The NFU has suggested, and they should know, that the UK is in the process of losing a critical mass of milk suppliers and that we are no longer in a position where we supply the UK's “core milk requirement” which is around some 13 billion litres per year (2010 figures). In 2009 / 2010 year there was a 15 percent drop in UK Milk prices. In the last 10 years (up to 2010) the Supermarkets’ margins that is the the amount of the price they take on milk have doubled.
Now with a trend for both the processor and retailer to be the same, we have a situation where they take over three quarters of the price of a pint. We have now reached the situation where in a land renowned for Dairy farming and where even though the price of our milk is cheap, we are now become a net importer of milk.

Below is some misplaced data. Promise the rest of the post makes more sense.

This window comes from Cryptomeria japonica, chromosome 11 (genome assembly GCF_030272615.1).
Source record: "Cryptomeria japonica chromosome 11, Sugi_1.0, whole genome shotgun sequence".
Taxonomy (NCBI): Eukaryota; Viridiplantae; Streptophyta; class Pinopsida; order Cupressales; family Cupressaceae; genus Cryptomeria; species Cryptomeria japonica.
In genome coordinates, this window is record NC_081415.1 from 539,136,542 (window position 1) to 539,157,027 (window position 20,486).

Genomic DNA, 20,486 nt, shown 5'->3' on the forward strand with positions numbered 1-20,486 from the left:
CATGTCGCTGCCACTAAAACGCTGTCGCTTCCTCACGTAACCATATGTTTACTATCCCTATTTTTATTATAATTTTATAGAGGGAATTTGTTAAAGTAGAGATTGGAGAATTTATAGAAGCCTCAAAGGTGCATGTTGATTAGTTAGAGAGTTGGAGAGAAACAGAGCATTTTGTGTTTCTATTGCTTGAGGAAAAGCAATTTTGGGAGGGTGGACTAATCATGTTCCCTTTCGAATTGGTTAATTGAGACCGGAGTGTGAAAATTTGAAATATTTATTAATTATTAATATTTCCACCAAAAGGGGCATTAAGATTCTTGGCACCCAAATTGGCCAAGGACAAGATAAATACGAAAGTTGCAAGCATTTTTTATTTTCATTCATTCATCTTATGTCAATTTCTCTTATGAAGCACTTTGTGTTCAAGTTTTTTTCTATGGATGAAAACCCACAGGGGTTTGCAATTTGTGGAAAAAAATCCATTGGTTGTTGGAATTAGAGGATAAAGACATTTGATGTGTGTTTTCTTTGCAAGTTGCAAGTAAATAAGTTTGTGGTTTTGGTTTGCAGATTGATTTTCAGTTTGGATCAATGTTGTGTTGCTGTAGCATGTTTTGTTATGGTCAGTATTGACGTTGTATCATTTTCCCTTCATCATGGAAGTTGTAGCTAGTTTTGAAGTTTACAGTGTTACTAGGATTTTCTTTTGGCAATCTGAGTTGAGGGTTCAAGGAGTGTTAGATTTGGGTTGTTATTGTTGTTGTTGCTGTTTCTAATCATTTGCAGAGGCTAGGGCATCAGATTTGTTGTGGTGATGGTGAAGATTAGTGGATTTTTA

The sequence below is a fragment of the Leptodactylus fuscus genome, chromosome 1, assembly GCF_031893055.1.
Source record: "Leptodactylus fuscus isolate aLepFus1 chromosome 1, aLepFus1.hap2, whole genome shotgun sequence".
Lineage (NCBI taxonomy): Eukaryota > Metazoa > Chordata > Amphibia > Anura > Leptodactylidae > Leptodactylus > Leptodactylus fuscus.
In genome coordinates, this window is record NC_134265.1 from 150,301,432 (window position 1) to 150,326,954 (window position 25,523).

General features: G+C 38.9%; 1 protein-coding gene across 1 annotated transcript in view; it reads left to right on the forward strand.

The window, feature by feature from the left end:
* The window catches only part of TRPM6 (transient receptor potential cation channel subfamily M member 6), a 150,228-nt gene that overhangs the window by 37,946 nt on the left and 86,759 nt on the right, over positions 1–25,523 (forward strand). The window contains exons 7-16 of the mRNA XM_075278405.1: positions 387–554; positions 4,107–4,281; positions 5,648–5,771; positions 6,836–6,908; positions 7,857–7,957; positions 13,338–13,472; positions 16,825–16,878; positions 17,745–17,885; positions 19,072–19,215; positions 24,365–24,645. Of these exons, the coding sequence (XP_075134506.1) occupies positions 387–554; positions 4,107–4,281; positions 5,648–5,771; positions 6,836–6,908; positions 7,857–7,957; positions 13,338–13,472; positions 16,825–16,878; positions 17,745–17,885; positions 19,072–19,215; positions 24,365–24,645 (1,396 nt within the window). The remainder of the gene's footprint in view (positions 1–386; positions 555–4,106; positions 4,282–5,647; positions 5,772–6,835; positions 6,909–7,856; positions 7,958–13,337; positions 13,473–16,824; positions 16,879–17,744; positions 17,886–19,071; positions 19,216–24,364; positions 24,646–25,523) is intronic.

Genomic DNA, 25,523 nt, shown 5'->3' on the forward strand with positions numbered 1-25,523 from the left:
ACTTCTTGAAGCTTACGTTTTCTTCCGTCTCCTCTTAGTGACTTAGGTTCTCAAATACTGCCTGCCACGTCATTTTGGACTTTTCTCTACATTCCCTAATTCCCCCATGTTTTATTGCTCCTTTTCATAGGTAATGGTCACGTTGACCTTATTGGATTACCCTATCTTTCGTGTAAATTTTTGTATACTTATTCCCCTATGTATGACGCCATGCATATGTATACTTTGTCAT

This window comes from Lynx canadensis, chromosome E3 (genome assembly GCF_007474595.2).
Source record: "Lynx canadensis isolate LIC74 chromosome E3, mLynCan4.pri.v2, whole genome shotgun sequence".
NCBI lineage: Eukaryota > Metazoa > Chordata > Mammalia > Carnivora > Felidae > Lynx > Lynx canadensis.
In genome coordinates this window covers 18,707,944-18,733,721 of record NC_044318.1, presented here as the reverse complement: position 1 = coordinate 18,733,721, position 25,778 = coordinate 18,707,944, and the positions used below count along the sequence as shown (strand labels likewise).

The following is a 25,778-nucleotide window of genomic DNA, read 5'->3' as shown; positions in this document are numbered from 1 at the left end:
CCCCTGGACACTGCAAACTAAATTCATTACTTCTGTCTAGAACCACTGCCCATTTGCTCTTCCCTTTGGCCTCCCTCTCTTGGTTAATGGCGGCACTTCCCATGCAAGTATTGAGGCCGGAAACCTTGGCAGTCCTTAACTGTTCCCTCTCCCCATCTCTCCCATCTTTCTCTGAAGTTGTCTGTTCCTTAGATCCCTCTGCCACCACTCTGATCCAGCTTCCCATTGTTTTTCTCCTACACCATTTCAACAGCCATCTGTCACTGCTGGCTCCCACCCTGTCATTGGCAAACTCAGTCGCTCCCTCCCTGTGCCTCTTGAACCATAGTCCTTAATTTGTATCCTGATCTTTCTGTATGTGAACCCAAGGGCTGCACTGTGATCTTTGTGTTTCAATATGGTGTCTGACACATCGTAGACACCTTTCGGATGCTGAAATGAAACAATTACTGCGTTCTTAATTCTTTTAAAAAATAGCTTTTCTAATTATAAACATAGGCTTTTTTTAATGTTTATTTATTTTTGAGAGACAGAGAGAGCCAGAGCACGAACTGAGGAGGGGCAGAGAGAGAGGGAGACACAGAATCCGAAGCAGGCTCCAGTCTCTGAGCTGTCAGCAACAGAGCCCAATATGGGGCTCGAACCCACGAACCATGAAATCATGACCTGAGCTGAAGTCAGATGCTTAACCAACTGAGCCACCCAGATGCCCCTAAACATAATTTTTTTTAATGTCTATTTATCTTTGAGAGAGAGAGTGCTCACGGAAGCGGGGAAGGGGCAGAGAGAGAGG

Ironically it was a development of railway communications during the industrial revolution that provided the means to speedily deliver the farmers milk to our towns and cities and ironically as a knock on effect there was a spread of diary production. It is doubly ironic that the first supermarkets (ironically in Sainsbury’s in Covent Garden, London, in 1869) sold what was then called “railway milk” from churns. The milkman arrived next delivering direct to our doorsteps, his near demise followed some years later was a direct result of super market price-cutting which has now, more or less, effectively killed him off.